8 Ways Parents Can Help Children During COVID-19 Distance Learning

1. Get to know the “how” – Get to know how your school is doing their distance learning. Reread messages from the school and get to know the structures for learning and support. Many schools are online, many are sending paper home, many are mixed. Be responsible to know what’s been made available and how it’s structured. Expect to see different things than you are used to seeing in terms of how school is now happening.

2. Organize home workspace for learning – Give quiet comfortable space and privacy, just as you do for homework, but also recognize this is very different from homework. Dedicate each child if you have more than one affected his or her own workspace. No older or younger siblings if possible, no pets.

3. Know how they are using tech – If technology is involved, make sure they stay on task.  If you don’t have enough computers in the house and more of your kids need to use a shared computer, communicate this with the school and also check to see if the school is making provisions to issue tech during this time. Monitor but trust your children in doing their work. Continue to use parental controls if you are used to using them, but don’t feel the need to implement new controls.

4. Check in about workload – Be prepared for changing workloads as teachers generally aren’t used to teaching this way. Some might give too much work for the expected time, some too little, and the tendency might be toward too much as teachers post material. Communicate with your child and your child’s teachers if you have concerns. If you have concerns about the work, approach teachers with empathy.  Ask your children if they are getting breaks – not all of school is uptime everyday and kids and adolescents need time to decompress even during school time.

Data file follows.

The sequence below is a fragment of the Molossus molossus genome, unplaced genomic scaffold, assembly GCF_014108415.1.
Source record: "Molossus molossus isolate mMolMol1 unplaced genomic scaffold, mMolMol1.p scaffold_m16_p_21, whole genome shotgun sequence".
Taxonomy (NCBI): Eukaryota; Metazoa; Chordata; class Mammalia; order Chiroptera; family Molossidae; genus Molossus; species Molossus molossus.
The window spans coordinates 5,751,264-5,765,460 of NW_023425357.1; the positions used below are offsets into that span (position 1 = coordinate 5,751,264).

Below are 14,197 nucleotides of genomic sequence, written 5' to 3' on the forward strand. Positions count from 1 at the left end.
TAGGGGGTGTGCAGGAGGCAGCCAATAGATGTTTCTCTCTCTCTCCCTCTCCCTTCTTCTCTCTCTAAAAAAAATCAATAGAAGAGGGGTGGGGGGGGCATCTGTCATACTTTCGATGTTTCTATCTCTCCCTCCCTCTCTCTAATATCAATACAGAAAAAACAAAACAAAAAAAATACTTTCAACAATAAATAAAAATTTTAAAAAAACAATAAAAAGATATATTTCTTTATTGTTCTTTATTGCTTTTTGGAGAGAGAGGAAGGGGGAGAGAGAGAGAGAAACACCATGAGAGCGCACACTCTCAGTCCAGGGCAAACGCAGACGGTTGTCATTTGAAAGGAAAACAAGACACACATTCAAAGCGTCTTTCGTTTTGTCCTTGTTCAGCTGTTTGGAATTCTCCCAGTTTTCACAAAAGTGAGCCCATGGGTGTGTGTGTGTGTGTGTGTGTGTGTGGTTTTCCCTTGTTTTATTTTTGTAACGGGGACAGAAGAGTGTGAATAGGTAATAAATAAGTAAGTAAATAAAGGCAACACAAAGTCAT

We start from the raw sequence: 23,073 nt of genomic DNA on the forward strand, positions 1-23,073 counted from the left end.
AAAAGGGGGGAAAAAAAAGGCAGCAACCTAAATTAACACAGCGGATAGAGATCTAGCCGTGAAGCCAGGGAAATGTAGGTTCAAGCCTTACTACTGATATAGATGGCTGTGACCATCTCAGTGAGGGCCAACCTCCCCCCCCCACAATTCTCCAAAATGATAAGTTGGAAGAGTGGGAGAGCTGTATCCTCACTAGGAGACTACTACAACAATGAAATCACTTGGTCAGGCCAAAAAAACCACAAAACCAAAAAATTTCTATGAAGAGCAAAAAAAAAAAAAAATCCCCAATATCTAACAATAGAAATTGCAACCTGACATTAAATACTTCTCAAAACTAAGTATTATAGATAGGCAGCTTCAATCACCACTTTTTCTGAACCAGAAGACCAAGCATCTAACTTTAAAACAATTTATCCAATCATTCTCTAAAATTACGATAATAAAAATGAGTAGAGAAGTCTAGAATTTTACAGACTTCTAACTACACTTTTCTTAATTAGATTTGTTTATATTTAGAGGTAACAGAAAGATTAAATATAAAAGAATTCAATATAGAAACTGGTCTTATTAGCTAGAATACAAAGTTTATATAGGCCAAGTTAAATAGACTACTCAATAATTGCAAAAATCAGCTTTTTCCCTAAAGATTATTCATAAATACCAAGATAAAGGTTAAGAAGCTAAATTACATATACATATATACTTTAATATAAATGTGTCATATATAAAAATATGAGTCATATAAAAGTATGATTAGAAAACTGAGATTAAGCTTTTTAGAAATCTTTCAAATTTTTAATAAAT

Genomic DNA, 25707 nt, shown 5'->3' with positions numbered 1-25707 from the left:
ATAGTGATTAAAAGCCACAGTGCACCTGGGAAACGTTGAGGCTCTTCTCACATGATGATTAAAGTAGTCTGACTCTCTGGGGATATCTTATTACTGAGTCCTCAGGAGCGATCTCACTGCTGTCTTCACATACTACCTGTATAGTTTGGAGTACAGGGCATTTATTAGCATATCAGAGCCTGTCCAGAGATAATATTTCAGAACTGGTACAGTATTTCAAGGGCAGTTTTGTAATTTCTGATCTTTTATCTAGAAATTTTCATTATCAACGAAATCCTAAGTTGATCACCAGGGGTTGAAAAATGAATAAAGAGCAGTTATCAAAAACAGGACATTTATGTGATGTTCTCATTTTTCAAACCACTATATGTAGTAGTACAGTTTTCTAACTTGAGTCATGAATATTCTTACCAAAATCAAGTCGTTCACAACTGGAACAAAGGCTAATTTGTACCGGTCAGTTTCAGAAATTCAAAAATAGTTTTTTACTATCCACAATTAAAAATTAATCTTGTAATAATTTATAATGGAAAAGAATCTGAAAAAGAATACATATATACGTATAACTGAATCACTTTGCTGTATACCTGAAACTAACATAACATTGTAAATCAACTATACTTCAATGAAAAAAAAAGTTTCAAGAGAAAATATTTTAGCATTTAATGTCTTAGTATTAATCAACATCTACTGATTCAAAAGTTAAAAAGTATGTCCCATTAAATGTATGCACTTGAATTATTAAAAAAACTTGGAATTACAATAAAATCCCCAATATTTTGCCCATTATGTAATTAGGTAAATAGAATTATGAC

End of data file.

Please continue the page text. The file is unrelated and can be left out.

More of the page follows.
5. Be intimate about school – If you have to work, check in with kids at home frequently. Ask questions beyond “how is it going?”

6. Check grades – Follow grades and standards progress more closely to see if there are changes that might be unexpected. Again, communicate with your child and their teachers if you have concerns.

7. Use school based supports – Continue to rely on school supports including counselors, nurses, child study team, administrators and others.

8. Check in emotionally – Perhaps most importantly, kids will be missing the social and emotional aspect of school during this time. Be aware of this and supportive. Expect them to miss their friends and daily routine, so make sure to give them time to connect with friends virtually even if they normally aren’t allowed to use FaceTime, texting, and other apps.


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